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E-LEARNING AS A PANACEA FOR SOCIO-CULTURAL IMPEDIMENTS IN WOMEN’S EDUCATION: A STUDY ON STRUGGLE OF FEMALE LEARNERS IN CONFLICT ZONES WITH SPECIAL REFERENCE TO YEMEN

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It is well-known that education has been facing unremitting impediments in Yemen. Yemeni girls are the worst victims who are suffering in pursuing their secondary or high education despite the educational uprising achieved throughout the last twenty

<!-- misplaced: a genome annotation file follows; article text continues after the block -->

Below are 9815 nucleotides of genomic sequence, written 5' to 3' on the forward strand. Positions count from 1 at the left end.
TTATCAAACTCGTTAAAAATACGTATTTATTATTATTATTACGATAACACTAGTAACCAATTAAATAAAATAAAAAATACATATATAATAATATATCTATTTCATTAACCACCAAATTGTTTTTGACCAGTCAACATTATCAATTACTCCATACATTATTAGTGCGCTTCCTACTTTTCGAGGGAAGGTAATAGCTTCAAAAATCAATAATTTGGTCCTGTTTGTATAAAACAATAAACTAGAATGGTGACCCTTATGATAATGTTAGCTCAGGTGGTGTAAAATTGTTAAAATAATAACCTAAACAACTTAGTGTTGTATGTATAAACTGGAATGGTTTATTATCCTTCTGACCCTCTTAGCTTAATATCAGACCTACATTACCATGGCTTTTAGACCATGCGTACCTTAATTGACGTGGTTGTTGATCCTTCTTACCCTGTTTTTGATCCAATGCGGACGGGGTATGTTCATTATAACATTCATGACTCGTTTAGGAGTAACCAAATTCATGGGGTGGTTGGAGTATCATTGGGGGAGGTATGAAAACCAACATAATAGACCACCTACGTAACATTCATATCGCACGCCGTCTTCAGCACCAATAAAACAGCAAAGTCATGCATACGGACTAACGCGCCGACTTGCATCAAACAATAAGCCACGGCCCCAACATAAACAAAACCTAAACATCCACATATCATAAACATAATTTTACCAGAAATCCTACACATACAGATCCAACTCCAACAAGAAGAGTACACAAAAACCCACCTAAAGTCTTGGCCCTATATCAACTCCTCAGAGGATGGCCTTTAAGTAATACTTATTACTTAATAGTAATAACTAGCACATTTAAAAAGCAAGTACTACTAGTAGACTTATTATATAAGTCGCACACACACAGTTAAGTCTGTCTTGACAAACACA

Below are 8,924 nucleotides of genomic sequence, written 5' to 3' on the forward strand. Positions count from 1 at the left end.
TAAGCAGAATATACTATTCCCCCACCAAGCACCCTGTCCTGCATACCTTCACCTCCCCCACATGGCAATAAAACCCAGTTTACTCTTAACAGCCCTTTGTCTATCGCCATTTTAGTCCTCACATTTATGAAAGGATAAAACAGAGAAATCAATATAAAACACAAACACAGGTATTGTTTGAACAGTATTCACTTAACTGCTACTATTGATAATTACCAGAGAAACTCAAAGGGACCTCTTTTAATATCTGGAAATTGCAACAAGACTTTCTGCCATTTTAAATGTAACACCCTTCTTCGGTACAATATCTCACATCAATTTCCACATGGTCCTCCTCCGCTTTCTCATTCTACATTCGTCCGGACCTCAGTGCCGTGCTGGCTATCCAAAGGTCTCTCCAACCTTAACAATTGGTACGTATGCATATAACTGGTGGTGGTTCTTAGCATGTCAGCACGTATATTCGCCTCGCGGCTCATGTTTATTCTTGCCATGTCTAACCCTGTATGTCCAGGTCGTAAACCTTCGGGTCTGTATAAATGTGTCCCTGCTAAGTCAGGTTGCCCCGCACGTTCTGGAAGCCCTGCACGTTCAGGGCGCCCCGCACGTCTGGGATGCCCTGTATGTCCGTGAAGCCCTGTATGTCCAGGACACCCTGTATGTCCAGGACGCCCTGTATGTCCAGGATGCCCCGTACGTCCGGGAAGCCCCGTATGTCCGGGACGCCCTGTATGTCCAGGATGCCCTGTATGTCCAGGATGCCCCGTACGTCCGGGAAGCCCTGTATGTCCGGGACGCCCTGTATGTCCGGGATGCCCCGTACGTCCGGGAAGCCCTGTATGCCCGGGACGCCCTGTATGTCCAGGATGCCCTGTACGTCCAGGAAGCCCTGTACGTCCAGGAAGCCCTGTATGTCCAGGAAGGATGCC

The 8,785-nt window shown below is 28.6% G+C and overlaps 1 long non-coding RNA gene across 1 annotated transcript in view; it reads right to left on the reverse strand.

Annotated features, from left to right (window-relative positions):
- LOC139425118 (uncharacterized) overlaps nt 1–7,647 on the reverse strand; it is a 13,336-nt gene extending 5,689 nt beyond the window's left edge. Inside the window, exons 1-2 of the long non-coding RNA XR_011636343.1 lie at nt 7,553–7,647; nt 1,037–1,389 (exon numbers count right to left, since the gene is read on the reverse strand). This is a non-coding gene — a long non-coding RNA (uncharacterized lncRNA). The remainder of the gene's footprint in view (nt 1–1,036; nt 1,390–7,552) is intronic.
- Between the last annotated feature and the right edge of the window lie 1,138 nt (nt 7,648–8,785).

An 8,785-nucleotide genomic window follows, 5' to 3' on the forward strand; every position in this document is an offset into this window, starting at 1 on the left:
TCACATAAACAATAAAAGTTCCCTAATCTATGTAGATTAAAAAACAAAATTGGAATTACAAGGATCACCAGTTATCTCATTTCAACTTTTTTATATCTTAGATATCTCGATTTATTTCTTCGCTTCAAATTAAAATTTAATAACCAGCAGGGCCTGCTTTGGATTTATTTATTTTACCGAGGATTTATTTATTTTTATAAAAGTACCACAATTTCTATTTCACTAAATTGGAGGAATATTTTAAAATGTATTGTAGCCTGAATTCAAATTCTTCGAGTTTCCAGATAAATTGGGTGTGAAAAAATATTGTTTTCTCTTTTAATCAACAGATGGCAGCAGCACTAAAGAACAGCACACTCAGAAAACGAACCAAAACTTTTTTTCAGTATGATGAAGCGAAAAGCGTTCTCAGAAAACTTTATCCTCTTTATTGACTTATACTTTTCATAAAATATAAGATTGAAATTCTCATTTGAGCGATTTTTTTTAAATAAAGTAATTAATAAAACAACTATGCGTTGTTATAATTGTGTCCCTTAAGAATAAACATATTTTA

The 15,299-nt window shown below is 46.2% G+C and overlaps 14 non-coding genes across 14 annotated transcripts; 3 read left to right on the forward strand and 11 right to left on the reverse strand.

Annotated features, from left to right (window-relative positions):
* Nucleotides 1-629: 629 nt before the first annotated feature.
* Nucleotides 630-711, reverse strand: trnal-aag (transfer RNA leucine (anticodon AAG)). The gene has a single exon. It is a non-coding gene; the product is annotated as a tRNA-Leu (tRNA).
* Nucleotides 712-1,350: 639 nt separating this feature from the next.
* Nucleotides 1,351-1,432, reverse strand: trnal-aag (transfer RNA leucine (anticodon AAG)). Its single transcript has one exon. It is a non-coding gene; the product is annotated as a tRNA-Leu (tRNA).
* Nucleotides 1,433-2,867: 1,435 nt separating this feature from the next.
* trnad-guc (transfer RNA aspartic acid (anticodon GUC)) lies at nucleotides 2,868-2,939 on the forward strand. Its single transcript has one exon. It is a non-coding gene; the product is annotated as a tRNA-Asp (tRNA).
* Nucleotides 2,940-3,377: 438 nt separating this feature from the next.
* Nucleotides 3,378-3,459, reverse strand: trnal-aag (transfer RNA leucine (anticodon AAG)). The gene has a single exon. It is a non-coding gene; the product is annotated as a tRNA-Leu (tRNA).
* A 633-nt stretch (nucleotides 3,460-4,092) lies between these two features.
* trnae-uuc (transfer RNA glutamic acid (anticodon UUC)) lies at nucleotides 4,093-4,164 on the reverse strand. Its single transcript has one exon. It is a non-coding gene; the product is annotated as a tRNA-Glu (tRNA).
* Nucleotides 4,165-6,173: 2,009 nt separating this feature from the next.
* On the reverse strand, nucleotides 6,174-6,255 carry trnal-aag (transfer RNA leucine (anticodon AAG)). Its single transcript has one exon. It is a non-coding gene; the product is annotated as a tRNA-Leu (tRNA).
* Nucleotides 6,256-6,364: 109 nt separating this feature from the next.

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  J ournal of H igher E ducation and R esearch S ociety:  A   R efereed I nternational ISSN 2349-0209 Volume-4 / Issue-2 OCTOBER 2016   JH RS   169   E-Learning As A Panacea For Socio- Cultural Impediments In Women’s Education:  A  Study On Struggle Of Female Learners In Conflict Zones With Special Reference To Yemen   E-LEARNING AS A PANACEA FOR SOCIO- CULTURAL IMPEDIMENTS IN WOMEN’S EDUCATION: A STUDY ON STRUGGLE OF FEMALE LEARNERS IN CONFLICT ZONES WITH SPECIAL REFERENCE TO YEMEN Dr. Rajendra Chenni Professor Department of P.G of Studies & Research in English Kuvempu University Shankaraghatta, Shimoga, Karnataka  Dr. Jaganath Dange Professor Department of P.G of Studies & Research in Education Kuvempu University Shankaraghatta, Shimoga, Karnataka  Iftikhar Yusuf Al-Ariqi Research Scholar English Department Kuvempu University Shankaraghatta, Shimoga, Karnataka   Abstract    It is well-known that education has been facing unremitting impediments in Yemen. Yemeni girls are the worst victims who are suffering in pursuing their secondary or high education despite the educational uprising achieved throughout the last twenty years. Moreover, due to the recent war occurs in the area, girls encounter not only socio-cultural barriers to carry on their regular formal learning, but also some other economic and security problems as a result of instability in the area. Conflicts can be ethnic, social, civil or identity conflicts and so on conceived in terms of an essentialist ethnicity, or regionalism, or tensions over state-formation. Yemen has gradually sunk into a civil and regional conflict which forces most of students specifically female learners to stay at home rather than going to schools or colleges. This paper aims to firstly offer a theoretical analysis of the obstacles which have faced Yemeni women in  pursuing their education shedding light on the socio-cultural status in the past as well as in the time of instability. It also tries to explore theoretically how e-learning can act as a blessing in disguise for Yemeni women who are continuously struggling for their educational rights due  feudal and tribal structure of Yemeni society plus merciless war and political instability. It has been observed that e learning can eliminate or reduce to the minimum socio-cultural obstacles that are infringing on the educational rights and development of Yemeni women.  Keywords: sociocultural barri ers, instability, women’s education, e -learning  J ournal of H igher E ducation and R esearch S ociety:  A   R efereed I nternational ISSN 2349-0209 Volume-4 / Issue-2 OCTOBER 2016   JH RS   170   E-Learning As A Panacea For Socio- Cultural Impediments In Women’s Education:  A  Study On Struggle Of Female Learners In Conflict Zones With Special Reference To Yemen   E-LEARNING AS A PANACEA FOR SOCIO- CULTURAL IMPEDIMENTS IN WOMEN’S EDUCATION: A STUDY ON STRUGGLE OF FEMALE LEARNERS IN CONFLICT ZONES WITH SPECIAL REFERENCE TO YEMEN -   Dr. Rajendra Chenni -   Dr. Jaganath Dange -   Iftikhar Yusuf Al-Ariqi Introduction: he right to education for all citizens is ensured in Yemen through the government‟s establishment of schools and educational institutions. Since the unity between the north and south in 1990, the Yemeni government has worked hard to wipe out illiteracy among its population. Although education has been regulated as obligatory in 2001, the law was not applied (Yemeniaty, 2012). Ramzia Al-Eriyani (2013) the head of Yemen women union asserts that the education percentage in the last ten years in Yemen rose only to 5%. In a society where superiority is given to the males, it has been noticed that male children in Yemen have better opportunities to attend schools than the females. In a conservative environment like Yemeni community, many girls have always to struggle and face various difficulties either social or cultural ones to pursue their learning. Furthermore, Yemen joined the „Arab Spring‟ that prevailed in several countries in the Middle East and North Africa (MENA) region during 2011. As the crisis started in February 2011 as mass protests and evolved into violent clashes and armed groups, different negative economic and social impacts have outraged the existing fragile situation; however, the situation becomes worse when war has waged in March 2015 (Yemen National Social Protection Monitoring Survey (NSPMS: 2012-2013). Unfortunately, the armed groups which intentionally target schools, teachers, and students violate the rights of the Yemeni students to learn; in addition to putting them at risk of injury or death, they can impede students' chance to get education. Attacks on some schools, teachers, and students can cause them to drop out or go to school less often, force schools to cut their hours, and destroy school buildings and materials. In environments of violence and fear, the quality of young people's education is severely diminished especially children and women.   T  J ournal of H igher E ducation and R esearch S ociety:  A   R efereed I nternational ISSN 2349-0209 Volume-4 / Issue-2 OCTOBER 2016   JH RS   171   E-Learning As A Panacea For Socio- Cultural Impediments In Women’s Education:  A  Study On Struggle Of Female Learners In Conflict Zones With Special Reference To Yemen   Despite the efforts by the Yemeni government, before the lately turbulent situation, to improve the educational system in general, girls' education remains in trouble and development is taking place slowly. This paper tries to display the social and cultural reasons behind girls' lack or non-existence in schools. It also suggests and discusses the possibility of applying informal e-learning as an alternative to formal learning in the era of instability due to current conflict in Yemen. Socio-cultural & Insecurity Impact on Yemeni Women Learning: Different studies, done over the last 10 years, clearly show that the main causes for low enrollment and high drop-out rates for girls in Yemen are: 1) lack of accessibility, 2) socio-cultural as well as economic factors and recently 3) the cuSocio-Cultural factors. Coming to the fact that large parts of Yemen‟s population, approximately 72% live i n rural areas while the remaining 28% live in cities and towns. Since Yemen is a country with 25 millions of people scattered widely over often difficult terrain, the accessibility of schools is a major challenge in rural areas. In many cases children are made to walk over an hour to reach the nearest school. The distances become further in the higher the grades as not all schools offer both primary and secondary education. Alsabeh (2012) urges that Yemeni women still significantly fall behind in human development particularly in education when compared to men. The illiteracy rate is 69.1% for women, compared to 27.3% of men. She adds that the problem is worse in rural areas, where women‟s illiteracy is estimated at 80.56% compared to 40.25% in urban areas. Cultural and social norms have a more defining influence in the rural areas. Cultural and traditional perceptions of women and girls as „vulnerable‟ have led to a tradition of segregation between the sexes. Al-Aghbari (1993) points out to the feudal or social structures which demands on the education system, such as schools suitable only if within cultural acceptable distances and locations, and the need for female teachers for girls after the fourth grade. Where co-education is considered unacceptable, the lack of separate classes for female students strongly affects girls‟ initial enrollment and, more significantly, the retention of female students. Al-Aghbari indicates that the relegation of women to domestic chores and the overuse of social prohibitions are other reasons of low number of girls‟ joining to schoolsrrent political situation and instability of the area.  J ournal of H igher E ducation and R esearch S ociety:  A   R efereed I nternational ISSN 2349-0209 Volume-4 / Issue-2 OCTOBER 2016   JH RS   172   E-Learning As A Panacea For Socio- Cultural Impediments In Women’s Education:  A  Study On Struggle Of Female Learners In Conflict Zones With Special Reference To Yemen   Before the current conflict, according to the statistics done by Harkness (2015), many young people were already out of school, and few completed secondary education. Primary enrollment stood at 73.8 percent, with a 60.4 percent completion rate. There was a large gender gap, with 85.2 percent of boys enrolled and only 62 percent of girls. Secondary enrollment was much lower, with only 33.5 percent attending. The gender gap persisted, with 43.6 percent of boys attending and 20.7 percent of girls. Literacy rates were also low: 65 percent of the population over the age of 15 could read and write (Harkness, 2015). On another hand, Lack of female teachers for girls was cited by 4.6% of women and only 1.4% of men mentioned lack of male teachers as a reason. Lack of interest of the family in education was clearly much more decisive for women: 23.4% while only 7.3% for men (Unicef, 2006). The 2013 Demographic Health Survey surveying women aged 15-24 found that 29% left school because they got married, 15% of women who dropped out of school reported that they had had enough of school, while 13% cited a dislike for school. The other important reasons for non-attendance were that the “family need[s] help” (10%), that “schools are not accessible” (9%), and that “parents refused their daughters continuing school” (9%). In addition, a number of studies have stated that education is not considered an essential asset for girls in their future, particularly in poor families. The last point is supported by Woronowycz (2016) in an essay in Frontlines newspaper who has shown that co-education and the presence of male teachers (especially single men who are not local residents) for the instruction of adolescent girls is a key reason for many Middle Eastern parents to remove their daughters out of school at a later stage. He added that it is important to refurbish schools in Yemen as many students who said they had lost interest in attending classes because of overcrowding and poorly maintained facilities. From another perspective, the (NSPMS) revealed that data related to families income indicate that there is a significant difference between urban and rural areas but not such a difference between poor and non-poor families in rural areas. It also indicated that the utilization of educational services does not depend on poverty (poor and non-poor families) but on the distance of families to the school, particularly in rural areas. There are different factors which have hindered development and accordingly education in Yemen such as instability and large-scale displacement, as well as weak governance, corruption, resource depletion and poor infrastructure, unemployment, high food prices and limited social services. Poverty has made  J ournal of H igher E ducation and R esearch S ociety:  A   R efereed I nternational ISSN 2349-0209 Volume-4 / Issue-2 OCTOBER 2016   JH RS   173   E-Learning As A Panacea For Socio- Cultural Impediments In Women’s Education:  A  Study On Struggle Of Female Learners In Conflict Zones With Special Reference To Yemen   more than 10 million Yemenis are believed to be food insecure and school leavers (BBC, 2015).Instability factors: The obstacles mentioned earlier  –   lack of accessibility and socio-cultural factors demonstrate clearly that both supply and demand factors are influencing the educational situation of young people especially girls in Yemen since education has started after Yemen‟s Independence in 1962 up to 2010. Then, a new turning point has occurred in Yemen which complicates the education process again for youngsters especially women. In 2011, an uprising affected by the Arab Spring revolution has been launched which changes the whole stability of the country up to this moment. Since then conflicts have been going on and even primary education has been badly hindered. Accordingly, a third obstacle appears to stand in front of girls pursuing their education which is the current instability factors throughout the country. Harkness (2015) argues that the conflict has had a large negative impact on the education system in Yemen. More than 1.8 million children are out of school; 3.600 schools have been directly affected: 248 of these schools have been damaged, 270 have been repurposed for housing internally displaced citizens and 68 have been occupied by armed groups. The 2011 World Bank Development Report found that people in fragile and conflict-affected states are more than three times as likely face difficulty to send their children to school as those in other developing countries. There are multiple ways in which fragile and conflict-affected situations act as barriers to access to and completion of not only secondary and college education but also primary education. Destroyed and war-affected situations often also result in a big number of refugees who cross borders to other countries. In a report done by Unicef (2016), Madhok explains that after the escalation of the conflict and the closure of nearly 3,600 schools, over 1.8 million school-aged children were forced out of school. Even after the reopening of schools in November 2015, more than 1,600 schools remain closed due to insecurity, infrastructural damages or use as shelters by displaced people, mainly in al- Jawf, Sa‟ada and Taiz governments. The Education Cluster estimates that more than 1,000 schools have been damaged and 184 are used as shelters by displaced populations. The closure of schools now impacts nearly 387,000 children (Madhok,2016). It is obvious that without a rush rehabilitation and support for education, the chances of Yemen and its children recovering and building a peaceful future are